World Cup favourites: why Germany won't win in Brazil

Arsenal's Lukas Podolski and Mesut Ozil train with Germany

It is 24 years since Germany last won the tournament. Are they becoming 'specialists in failure'?

BY Jonathan Harwood LAST UPDATED AT 10:12 ON Mon 9 Jun 2014

As pub bores up and down the land know only too well, no European team has ever won the World Cup in South America. This time round Germany are being tipped to buck that trend, and lift the trophy for the first time in 24 years – their  longest barren run since the competition began. 

Germany may not have tasted success since winning the trophy in Italy in 1990 but, as everyone knows, they are nothing if not efficient. They have qualified for every tournament since 1954 and have never failed to make the last eight.

After the shock of losing in the quarter finals in 1994 and 1998, Germany made it all the way to the final in 2002, only to lose to Brazil. They have been losing semi-finalists at the last two World Cups and will want to improve on that performance this time round.

Their brand of attractive counter-attacking football was one of the highlights of the 2010 tournament, and after thrashing England and Argentina, their defeat to Spain was something of a surprise. Four years later and with many of the same players, now in the prime of their careers, Low's team could be on the path to glory once again.

Players to watch:
There is tried and tested quality throughout the squad and Low is almost overrun with attacking midfielders. The likes of Mesut Ozil and Thomas Muller showed in 2010 that they can tear a team to pieces. This time round they will be fighting the likes of Julian Draxler, Andre Schurrle and Mario Gotze  for a place in the side. Sami Khedira and Bastian Schweinsteiger provide a solid base to midfield, while Bayern Munich defender Philipp Lahm has been transformed into a holding midfielder by Pep Guardiola. Per Mertesacker and Jerome Boateng will be in defence in front of goalkeeper Manuel Neuer

Why they could win it:
A glance at the squad list provides plenty of convincing arguments. A glance at their qualifying campaign provides plenty more. Germany won nine of their ten qualifying games and scored 36 goals in the process. On paper they have the necessary firepower.

This team has been hailed as the greatest since the days of Franz Beckenauer and Gerd Muller, and they peddle the type of fast, energetic football that has transformed the Bundesliga into Europe's most entertaining domestic league. Add to that Germany's reputation for ruthless efficiency, and Die Mannschaft look like real favourites, even more so than defending champions Spain.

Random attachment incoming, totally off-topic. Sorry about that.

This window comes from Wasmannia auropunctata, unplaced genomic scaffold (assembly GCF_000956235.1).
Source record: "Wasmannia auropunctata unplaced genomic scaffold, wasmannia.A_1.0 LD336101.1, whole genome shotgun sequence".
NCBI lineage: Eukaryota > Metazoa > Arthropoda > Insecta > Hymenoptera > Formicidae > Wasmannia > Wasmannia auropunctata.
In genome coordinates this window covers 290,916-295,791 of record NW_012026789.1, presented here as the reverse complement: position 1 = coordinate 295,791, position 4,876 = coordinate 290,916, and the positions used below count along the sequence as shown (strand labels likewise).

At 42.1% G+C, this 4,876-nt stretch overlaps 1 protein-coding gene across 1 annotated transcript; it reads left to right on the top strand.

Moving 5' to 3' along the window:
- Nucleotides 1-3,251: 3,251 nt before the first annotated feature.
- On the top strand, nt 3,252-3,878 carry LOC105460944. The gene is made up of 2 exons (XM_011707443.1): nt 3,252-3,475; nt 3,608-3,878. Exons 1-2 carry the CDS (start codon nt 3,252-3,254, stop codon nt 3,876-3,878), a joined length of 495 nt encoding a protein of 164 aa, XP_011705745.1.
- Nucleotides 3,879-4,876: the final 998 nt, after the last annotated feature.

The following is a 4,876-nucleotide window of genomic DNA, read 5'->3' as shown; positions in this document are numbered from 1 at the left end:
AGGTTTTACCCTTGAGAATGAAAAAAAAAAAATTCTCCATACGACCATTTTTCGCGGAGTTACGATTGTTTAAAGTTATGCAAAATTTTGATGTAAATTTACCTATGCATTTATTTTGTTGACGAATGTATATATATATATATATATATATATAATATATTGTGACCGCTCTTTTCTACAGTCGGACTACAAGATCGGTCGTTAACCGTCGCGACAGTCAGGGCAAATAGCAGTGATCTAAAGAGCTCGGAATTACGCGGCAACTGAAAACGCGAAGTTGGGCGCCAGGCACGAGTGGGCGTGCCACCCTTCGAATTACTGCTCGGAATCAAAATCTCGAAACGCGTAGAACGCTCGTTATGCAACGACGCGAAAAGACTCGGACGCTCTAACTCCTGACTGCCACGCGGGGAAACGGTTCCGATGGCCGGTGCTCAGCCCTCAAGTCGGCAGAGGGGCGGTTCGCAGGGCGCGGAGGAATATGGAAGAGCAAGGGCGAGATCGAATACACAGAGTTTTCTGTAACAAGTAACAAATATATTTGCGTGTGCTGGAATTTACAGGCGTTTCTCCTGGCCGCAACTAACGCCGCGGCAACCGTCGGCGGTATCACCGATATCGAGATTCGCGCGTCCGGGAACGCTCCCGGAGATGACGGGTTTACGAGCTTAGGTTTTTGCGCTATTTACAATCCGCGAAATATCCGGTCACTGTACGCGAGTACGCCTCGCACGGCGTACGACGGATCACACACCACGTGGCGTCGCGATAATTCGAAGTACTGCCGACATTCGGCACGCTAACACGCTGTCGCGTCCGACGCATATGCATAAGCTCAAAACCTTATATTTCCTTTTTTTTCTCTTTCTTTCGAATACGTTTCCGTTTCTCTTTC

Why they won't:
The problems faced by European teams in South America are well documented but that is only one of the factors counting against Germany.

Joachim Low still doesn't know his best team or even formation. "He has continually experimented with a false nine over the past couple of years, and Mario Gotze is likely to be fielded in that role at the top of a 4-2-3-1 – but things have not entirely clicked," says The Guardian.

Germany scored freely in qualifying, but only three per cent of their goals came from set pieces and they failed to score with a single header. What happens if their usual routes to goal are blocked? Low has few options at centre forward. Mario Gomez did not make the squad, Miroslav Klose is 35 and his untested understudy Kevin Volland is just 21. Opponents will also take heart from Germany's one slip in qualifying, when they somehow threw away a four goal lead against Sweden. In friendlies they have been just as generous and can ship goals with alarming regularity.

Germany also have a tough group. In addition to Portugal they must face Ghana and the USA. All three made it to the knockout stages in South Africa.

"History suggests this German team can falter in the latter stages against the bigger teams," warns Bleacher Report, and the Daily Telegraph goes further. "After their 2-1 semi-final defeat by Italy at Euro 2012, the reputation of ruthlessly efficient winners was replaced, however harshly, by a caricature of gifted but erratic nearly men," writes Jeremy Wilson.

There are plenty of Arsenal players in the Germany squad; could Low's squad become the new "specialists in failure"?

How far can they go?
Assuming they get out of their group as winners, they can expect to face Russia and then France, before lining up against Brazil in the last four, where the curse of the semi-final could well strike again. 

What the bookies think:
Another semi-final appearance is on the cards, with Germany at 6/5 to make the last four. But they are 11/2 to win the tournament. · 

For further concise, balanced comment and analysis on the week's news, try The Week magazine. Subscribe today and get 6 issues completely free.